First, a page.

It is a socio-political system, by which communities (i.e., groups with something in common) define and decide, through a process that equitably represents the interests of community members, what is and what is not acceptable use of natural resources, and how the group ensures that community members and others (i.e., non-members) comply with these policies, rules, and regulations for acceptable natural resource use behavior.
For more information on these two definitions, please download this document.
Our planet has experienced five previous extinction events, with the most recent being responsible for the disappearance of the dinosaurs. If we are to minimize the impact of growing threats to the ecological systems essential to human life and prevent the planet’s sixth mass extinction, we need to protect the last remaining areas on earth that are relatively intact.
Effectively, equitably, and sustainably managing at least 30 percent of the world on land and sea by 2030--a vision now held widely around the world--is one such way forward. Attaining this goal of “30 by 30” cannot happen without the conservation leadership of the Indigenous Peoples and local communities whose territories encompass well over 25 percent of the Earth’s surface. Additionally, governments, businesses, grantmakers, and civil society must support that leadership by recognizing, respecting, and protecting territorial rights and traditional stewardship.
Wise stewardship of natural resources by Indigenous Peoples and local communities within their traditional territories already has had a profoundly positive impact on global biodiversity conservation. Yet the rights of native peoples to their lands and waters have been undermined throughout history. To effectively combat forces that drive the unsustainable and even illegal use of traditionally held natural resources, Indigenous Peoples and local communities must have the authority, capacity, and power to effectively govern access to and use of their lands and waters.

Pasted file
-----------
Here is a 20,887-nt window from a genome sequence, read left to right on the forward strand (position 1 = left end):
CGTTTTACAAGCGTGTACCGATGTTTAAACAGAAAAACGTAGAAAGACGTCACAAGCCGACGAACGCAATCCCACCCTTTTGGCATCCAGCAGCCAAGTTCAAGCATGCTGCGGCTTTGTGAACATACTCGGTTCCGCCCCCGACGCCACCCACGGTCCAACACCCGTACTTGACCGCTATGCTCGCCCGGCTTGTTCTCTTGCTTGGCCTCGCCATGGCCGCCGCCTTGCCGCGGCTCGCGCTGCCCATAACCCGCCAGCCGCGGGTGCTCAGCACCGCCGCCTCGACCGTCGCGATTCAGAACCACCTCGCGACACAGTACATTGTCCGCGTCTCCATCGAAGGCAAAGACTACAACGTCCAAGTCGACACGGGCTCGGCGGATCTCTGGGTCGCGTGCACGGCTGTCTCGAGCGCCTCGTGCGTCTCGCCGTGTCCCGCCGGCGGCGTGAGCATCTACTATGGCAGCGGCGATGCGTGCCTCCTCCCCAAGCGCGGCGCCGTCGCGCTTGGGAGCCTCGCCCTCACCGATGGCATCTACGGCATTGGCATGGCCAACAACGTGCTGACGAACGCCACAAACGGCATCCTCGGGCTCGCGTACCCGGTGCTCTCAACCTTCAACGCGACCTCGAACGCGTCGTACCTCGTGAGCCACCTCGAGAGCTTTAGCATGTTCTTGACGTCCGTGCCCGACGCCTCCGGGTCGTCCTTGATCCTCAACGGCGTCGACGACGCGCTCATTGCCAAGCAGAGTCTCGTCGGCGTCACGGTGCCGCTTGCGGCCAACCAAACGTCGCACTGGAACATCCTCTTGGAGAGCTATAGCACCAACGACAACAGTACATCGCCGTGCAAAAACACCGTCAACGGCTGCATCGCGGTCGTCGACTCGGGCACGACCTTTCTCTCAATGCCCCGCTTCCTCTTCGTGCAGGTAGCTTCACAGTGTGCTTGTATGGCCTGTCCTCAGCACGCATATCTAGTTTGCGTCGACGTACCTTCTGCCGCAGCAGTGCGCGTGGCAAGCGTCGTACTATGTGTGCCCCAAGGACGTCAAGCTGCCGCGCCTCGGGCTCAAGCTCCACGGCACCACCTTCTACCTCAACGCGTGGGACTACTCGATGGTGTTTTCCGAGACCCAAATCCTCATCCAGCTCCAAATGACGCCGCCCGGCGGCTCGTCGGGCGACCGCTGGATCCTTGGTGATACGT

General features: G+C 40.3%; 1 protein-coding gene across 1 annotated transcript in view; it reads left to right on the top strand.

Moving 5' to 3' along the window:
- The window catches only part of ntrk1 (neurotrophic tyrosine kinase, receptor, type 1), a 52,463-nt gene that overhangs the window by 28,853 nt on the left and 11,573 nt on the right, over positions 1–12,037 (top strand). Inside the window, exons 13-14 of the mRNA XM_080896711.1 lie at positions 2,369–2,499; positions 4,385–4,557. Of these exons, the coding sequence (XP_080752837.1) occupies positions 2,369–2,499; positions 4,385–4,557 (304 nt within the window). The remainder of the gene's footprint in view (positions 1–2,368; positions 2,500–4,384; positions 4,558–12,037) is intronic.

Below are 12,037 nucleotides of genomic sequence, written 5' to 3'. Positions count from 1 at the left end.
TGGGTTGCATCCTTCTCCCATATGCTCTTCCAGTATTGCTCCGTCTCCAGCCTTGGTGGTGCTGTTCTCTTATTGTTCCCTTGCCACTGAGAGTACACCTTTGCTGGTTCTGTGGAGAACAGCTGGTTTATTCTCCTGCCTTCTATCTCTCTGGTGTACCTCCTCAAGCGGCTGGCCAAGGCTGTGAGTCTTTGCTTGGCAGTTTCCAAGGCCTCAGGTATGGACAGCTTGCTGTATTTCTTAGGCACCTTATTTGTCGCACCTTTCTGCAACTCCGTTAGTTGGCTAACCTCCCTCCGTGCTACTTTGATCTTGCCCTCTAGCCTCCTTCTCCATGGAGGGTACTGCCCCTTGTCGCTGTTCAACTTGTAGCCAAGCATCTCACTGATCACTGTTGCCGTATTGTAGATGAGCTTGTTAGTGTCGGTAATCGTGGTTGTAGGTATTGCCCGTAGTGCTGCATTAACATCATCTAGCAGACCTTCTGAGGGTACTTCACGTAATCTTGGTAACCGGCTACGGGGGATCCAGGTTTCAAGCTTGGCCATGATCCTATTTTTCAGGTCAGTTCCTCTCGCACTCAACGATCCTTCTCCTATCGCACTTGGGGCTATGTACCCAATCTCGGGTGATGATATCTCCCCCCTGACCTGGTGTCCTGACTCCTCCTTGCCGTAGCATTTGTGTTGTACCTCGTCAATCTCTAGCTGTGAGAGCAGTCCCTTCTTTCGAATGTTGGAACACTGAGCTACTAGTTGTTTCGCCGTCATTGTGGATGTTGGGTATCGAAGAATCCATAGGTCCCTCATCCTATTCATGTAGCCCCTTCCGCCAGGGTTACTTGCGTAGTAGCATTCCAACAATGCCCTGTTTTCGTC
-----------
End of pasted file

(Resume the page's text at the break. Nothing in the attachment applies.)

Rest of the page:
So how can individuals and civil society groups work respectfully with Indigenous Peoples and local communities to support their own efforts to secure and exercise their rights to their lands and waters? This section of the website was developed to provide basic information to Community Support Partners about community-led conservation and offer some practical guidance on their roles and responsibilities when engaging with Indigenous Peoples and local communities.
This theory of change is intended to serve as an organizing framework to help guide, focus, and align efforts to strengthen community natural resource governance. It presents the key roles, factors, and relationships among the primary actors who may be involved in improving governance to ensure effective management. This Theory of Change is not intended to be complete or perfect at this time; rather it is a “good enough” high-level, abstracted model that can be adapted as needed to specific contexts or initiatives.
In sum, the theory of change states: If communities have the motivation to work together and have the knowledge, capacity, and power to exercise their legitimate authority to govern natural resources within their lands and waters, And if their needs for financial, political, and technical support are met by partners and the government, They will be able to put in place an effective governance system to manage natural resources sustainably and for their benefit over the long term.
This website has been generously hosted by the Conservation Social Science Partnership